For a dream cometh through the multitude of business
Or, "for as a dream" F17, so Aben Ezra; as that comes through a multiplicity of business in the daytime, in which the mind has been busied, and the body employed; and this brings on dreams in the night season, which are confused and incoherent; sometimes the fancy is employed about one thing, and sometimes another, and all unprofitable and useless, as well as vain and foolish; and a fool's voice [is known] by multitude of words;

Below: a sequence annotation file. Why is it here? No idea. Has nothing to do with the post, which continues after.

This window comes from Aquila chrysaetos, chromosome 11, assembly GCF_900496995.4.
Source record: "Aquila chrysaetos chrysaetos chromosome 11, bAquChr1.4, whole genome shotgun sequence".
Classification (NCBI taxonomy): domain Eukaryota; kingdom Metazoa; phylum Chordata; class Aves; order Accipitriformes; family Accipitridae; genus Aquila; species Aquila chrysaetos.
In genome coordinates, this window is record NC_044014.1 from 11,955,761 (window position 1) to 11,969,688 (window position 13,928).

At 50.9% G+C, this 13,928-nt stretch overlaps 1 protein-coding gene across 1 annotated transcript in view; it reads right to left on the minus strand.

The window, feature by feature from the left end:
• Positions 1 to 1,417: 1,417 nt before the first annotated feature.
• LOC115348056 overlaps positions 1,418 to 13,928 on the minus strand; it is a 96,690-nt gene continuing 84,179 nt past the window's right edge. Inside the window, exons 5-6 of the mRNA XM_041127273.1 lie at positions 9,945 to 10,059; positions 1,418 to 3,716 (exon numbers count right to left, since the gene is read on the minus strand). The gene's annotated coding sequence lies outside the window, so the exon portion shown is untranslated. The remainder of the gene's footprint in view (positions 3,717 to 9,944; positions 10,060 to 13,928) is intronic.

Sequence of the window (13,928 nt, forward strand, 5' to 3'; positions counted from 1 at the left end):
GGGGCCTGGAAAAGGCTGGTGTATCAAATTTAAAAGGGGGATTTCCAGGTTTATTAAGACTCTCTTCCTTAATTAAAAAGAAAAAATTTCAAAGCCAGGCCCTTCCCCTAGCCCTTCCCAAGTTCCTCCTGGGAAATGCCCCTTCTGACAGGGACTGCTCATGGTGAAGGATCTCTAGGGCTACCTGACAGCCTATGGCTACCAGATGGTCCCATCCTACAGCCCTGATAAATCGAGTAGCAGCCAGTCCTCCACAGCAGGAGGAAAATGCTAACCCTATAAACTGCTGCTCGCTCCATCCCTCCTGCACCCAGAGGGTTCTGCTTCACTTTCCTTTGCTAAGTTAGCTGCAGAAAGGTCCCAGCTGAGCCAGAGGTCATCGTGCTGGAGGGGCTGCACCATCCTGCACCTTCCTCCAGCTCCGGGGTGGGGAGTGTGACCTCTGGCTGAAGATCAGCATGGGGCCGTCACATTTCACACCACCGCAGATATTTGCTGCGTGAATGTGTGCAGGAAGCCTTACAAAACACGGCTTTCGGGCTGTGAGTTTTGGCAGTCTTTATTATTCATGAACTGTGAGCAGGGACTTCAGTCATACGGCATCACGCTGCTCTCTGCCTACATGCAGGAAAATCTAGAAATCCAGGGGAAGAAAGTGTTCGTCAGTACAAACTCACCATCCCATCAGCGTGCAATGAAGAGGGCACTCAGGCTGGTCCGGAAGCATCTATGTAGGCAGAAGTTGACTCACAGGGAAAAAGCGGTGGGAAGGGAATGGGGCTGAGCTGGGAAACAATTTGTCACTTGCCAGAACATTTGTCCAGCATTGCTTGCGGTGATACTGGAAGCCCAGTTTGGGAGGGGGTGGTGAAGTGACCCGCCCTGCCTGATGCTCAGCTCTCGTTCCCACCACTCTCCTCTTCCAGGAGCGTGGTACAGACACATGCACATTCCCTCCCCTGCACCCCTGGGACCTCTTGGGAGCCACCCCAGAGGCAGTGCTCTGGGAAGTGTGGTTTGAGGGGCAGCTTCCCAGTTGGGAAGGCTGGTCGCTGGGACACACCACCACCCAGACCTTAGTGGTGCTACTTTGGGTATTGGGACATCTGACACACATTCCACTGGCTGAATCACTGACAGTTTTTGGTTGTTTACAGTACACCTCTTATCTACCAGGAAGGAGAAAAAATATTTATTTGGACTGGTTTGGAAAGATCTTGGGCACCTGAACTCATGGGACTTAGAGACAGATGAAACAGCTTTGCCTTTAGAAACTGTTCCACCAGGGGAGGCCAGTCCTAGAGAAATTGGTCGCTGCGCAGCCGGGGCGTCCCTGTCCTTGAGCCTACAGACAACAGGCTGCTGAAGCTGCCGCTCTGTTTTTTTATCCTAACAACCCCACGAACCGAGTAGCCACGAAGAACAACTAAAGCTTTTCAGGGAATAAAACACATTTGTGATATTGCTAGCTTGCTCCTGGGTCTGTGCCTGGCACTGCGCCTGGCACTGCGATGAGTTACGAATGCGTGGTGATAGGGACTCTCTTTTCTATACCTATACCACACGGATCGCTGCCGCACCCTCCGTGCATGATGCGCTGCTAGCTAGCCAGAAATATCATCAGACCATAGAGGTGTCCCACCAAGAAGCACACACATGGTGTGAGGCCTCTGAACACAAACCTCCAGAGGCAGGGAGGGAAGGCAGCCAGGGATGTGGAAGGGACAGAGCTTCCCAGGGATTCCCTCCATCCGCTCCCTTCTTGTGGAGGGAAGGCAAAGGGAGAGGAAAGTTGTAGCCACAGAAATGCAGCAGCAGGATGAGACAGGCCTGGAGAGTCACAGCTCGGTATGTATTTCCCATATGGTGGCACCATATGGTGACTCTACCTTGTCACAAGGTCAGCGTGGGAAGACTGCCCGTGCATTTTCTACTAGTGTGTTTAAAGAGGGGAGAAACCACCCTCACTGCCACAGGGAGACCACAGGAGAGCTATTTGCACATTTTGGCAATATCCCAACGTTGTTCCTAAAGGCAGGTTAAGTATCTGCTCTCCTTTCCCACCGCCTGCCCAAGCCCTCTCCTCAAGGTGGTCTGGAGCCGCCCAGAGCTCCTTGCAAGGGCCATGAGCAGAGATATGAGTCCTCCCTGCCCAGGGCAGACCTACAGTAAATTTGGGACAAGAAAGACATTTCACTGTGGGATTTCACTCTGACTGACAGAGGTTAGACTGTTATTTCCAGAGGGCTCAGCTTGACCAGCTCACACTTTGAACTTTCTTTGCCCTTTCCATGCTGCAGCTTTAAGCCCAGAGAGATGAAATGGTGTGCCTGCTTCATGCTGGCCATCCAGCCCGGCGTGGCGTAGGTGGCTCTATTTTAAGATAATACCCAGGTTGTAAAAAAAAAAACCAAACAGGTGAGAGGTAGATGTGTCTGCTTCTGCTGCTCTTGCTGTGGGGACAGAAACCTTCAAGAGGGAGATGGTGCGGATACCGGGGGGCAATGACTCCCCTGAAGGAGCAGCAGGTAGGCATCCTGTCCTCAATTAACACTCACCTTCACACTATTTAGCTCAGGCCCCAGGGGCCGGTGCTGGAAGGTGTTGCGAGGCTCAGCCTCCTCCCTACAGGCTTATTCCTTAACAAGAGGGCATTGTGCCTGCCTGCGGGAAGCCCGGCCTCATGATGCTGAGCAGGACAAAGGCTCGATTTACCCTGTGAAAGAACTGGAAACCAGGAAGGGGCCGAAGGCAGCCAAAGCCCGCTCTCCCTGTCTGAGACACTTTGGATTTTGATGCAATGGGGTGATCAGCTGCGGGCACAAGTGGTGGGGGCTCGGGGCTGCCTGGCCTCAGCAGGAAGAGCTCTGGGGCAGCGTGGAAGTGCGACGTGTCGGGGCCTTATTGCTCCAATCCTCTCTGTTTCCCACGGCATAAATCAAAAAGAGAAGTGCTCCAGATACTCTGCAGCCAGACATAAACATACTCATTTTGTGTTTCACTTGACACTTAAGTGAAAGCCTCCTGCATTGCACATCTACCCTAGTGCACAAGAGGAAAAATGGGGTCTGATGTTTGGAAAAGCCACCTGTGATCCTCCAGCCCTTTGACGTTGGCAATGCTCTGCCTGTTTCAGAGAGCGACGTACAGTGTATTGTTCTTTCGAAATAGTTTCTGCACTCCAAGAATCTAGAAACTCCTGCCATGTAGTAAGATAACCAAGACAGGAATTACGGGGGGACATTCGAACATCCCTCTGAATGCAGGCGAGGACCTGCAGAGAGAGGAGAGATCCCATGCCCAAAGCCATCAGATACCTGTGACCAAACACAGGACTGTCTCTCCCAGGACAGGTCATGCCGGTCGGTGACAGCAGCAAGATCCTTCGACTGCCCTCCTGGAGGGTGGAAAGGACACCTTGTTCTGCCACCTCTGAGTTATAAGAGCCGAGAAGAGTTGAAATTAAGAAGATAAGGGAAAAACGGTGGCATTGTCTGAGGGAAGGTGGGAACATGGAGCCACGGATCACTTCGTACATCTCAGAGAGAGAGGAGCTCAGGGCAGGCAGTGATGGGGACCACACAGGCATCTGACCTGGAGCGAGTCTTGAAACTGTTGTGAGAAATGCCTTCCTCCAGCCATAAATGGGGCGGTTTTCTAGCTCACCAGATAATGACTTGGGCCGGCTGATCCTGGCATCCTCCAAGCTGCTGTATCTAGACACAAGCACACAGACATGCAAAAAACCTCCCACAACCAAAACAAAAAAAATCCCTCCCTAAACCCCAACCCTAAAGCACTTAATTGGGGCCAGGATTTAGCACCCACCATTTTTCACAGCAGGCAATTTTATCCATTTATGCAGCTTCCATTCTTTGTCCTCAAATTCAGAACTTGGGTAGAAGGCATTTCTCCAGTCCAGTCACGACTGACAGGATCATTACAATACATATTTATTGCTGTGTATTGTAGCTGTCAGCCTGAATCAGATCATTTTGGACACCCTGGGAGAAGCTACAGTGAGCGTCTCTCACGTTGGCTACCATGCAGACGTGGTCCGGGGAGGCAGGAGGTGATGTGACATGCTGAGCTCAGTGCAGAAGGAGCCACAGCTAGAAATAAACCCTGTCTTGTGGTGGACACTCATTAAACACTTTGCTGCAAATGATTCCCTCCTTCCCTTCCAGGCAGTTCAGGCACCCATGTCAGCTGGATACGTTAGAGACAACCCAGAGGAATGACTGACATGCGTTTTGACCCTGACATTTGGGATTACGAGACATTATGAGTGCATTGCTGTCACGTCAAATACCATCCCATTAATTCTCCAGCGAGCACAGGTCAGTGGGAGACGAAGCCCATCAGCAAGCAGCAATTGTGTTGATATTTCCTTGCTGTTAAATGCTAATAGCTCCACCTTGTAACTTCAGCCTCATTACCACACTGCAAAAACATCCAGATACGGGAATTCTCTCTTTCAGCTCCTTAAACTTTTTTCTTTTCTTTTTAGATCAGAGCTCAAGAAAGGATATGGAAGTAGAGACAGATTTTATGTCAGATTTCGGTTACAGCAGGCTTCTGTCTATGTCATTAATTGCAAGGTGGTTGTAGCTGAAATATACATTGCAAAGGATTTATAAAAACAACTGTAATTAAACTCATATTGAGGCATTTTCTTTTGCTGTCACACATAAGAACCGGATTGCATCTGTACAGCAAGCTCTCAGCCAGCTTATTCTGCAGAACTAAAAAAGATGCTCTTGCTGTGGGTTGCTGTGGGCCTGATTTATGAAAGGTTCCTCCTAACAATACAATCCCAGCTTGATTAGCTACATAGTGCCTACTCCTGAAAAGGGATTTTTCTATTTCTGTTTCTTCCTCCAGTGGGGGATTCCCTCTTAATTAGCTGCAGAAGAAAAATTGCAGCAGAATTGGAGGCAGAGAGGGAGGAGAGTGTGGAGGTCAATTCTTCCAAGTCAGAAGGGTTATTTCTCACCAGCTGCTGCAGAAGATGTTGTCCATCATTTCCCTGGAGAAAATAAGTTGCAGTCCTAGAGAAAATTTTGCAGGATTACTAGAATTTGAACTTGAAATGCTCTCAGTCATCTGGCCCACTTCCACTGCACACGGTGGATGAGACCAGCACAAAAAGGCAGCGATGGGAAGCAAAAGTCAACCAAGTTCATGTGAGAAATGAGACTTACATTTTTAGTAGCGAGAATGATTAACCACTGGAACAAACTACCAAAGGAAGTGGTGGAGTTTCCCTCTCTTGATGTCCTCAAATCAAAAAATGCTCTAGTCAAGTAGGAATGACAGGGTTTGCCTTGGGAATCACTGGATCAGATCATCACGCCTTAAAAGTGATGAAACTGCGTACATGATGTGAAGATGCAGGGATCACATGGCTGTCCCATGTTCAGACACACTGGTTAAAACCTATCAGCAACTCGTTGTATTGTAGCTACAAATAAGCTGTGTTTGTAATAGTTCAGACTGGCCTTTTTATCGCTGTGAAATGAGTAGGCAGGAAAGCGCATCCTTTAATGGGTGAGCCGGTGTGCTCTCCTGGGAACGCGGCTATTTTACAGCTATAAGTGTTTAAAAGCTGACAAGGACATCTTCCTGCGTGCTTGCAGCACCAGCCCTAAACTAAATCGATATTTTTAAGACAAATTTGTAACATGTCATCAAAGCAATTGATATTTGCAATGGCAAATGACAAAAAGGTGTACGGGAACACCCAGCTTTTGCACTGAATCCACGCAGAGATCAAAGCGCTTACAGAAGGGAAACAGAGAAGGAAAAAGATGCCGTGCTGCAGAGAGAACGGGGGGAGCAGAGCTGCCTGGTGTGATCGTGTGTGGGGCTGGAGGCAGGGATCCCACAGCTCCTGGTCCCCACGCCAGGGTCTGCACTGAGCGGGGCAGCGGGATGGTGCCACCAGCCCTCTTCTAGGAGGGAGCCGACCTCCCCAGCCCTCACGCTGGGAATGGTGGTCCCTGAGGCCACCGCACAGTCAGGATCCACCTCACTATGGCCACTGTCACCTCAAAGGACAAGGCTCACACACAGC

either his voice in conversation, for a fool is full of words, and pours out his foolishness in a large profusion of them; or his voice in prayer, being like a man's dream, confused, incoherent, and rambling. The supplement, "is known", may be left out.
F17 (ab yk) "ut prodit somnium", Junius & Tremellius; "nam ut venit", Piscator; "quia sicut venit", Mercerus, Ramabachius, so Broughton.